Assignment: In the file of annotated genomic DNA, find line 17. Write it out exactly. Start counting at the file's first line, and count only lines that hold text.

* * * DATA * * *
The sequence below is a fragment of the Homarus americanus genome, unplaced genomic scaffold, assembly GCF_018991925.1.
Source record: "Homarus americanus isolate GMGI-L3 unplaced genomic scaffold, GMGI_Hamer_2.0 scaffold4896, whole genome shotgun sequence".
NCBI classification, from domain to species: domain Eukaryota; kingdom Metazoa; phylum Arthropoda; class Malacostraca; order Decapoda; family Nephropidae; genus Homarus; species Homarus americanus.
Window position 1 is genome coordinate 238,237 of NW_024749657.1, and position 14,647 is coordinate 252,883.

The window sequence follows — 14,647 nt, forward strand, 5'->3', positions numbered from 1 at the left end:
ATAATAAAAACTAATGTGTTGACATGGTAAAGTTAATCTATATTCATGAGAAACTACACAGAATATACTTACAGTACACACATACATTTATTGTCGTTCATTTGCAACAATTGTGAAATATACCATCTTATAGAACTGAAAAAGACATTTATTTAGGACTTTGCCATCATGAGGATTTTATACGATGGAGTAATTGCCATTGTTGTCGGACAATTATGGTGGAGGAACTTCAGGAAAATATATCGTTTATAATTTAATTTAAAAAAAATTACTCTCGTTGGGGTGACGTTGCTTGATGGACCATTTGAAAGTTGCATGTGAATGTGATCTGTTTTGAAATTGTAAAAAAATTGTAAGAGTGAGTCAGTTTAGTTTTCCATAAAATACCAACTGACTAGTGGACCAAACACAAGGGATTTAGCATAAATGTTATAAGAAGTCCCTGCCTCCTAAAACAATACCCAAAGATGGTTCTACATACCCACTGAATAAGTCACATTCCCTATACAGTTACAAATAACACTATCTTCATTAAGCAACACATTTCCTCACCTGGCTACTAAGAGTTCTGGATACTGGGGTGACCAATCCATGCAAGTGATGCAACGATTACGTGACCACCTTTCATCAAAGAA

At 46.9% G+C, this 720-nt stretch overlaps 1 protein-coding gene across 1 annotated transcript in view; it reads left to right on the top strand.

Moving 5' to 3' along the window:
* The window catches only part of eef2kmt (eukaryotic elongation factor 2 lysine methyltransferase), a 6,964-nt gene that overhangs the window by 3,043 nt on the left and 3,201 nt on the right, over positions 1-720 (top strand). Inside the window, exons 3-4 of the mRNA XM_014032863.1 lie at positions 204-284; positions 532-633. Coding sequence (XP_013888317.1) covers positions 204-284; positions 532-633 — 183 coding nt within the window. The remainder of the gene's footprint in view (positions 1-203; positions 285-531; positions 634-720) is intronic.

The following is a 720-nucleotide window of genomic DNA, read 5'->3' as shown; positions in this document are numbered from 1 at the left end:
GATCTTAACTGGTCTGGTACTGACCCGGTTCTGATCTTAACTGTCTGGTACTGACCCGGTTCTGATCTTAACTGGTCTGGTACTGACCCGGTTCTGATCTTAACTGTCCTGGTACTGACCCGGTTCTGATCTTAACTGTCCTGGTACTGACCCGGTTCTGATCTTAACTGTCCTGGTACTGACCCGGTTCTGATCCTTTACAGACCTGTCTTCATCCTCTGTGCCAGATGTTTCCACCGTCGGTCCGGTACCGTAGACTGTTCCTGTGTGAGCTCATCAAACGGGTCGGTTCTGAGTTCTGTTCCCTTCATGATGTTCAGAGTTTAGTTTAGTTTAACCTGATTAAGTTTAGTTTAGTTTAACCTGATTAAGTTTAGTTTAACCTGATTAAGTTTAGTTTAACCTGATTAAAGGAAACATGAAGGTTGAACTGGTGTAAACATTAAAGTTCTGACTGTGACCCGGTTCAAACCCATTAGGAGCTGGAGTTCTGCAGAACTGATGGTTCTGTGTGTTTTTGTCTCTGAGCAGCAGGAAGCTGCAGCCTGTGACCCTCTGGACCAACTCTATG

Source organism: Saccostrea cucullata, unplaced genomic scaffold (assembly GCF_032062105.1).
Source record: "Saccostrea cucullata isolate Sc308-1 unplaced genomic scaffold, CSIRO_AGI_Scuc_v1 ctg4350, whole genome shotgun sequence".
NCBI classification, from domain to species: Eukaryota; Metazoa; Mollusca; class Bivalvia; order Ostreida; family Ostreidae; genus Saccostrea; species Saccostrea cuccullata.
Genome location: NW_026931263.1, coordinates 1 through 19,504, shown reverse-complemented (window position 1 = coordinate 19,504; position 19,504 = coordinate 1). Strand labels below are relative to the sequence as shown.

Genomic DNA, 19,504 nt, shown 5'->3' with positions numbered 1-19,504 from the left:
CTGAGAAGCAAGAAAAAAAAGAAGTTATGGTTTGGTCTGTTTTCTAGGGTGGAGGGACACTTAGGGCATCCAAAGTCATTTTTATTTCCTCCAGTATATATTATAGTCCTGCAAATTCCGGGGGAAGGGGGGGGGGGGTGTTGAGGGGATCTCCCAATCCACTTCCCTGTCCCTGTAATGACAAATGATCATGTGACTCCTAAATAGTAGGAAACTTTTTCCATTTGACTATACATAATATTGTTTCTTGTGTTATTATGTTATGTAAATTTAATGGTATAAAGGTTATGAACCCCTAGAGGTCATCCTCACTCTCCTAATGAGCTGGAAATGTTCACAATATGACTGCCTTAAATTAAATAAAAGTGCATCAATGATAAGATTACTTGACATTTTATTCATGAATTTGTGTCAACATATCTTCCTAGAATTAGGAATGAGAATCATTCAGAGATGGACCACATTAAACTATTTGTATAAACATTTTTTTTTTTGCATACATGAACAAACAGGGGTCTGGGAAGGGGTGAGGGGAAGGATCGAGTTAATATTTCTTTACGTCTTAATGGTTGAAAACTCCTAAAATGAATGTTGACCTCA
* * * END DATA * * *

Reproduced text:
CTGAGAAGCAAGAAAAAAAAGAAGTTATGGTTTGGTCTGTTTTCTAGGGTGGAGGGACACTTAGGGCATCCAAAGTCATTTTTATTTCCTCCAGTATATATTATAGTCCTGCAAATTCCGGGGGAAGGGGGGGGGGGGTGTTGAGGGGATCTCCCAATCCACTTCCCTGTCCCTGTAATGACAAATGATCATGTGACTCCTAAATAGTAGGAAACTTTTTCCATTTGACTATACATAATATTGTTTCTTGTGTTATTATGTTATGTAAATTTAATGGTATAAAGGTTATGAACCCCTAGAGGTCATCCTCACTCTCCTAATGAGCTGGAAATGTTCACAATATGACTGCCTTAAATTAAATAAAAGTGCATCAATGATAAGATTACTTGACATTTTATTCATGAATTTGTGTCAACATATCTTCCTAGAATTAGGAATGAGAATCATTCAGAGATGGACCACATTAAACTATTTGTATAAACATTTTTTTTTTTGCATACATGAACAAACAGGGGTCTGGGAAGGGGTGAGGGGAAGGATCGAGTTAATATTTCTTTACGTCTTAATGGTTGAAAACTCCTAAAATGAATGTTGACCTCA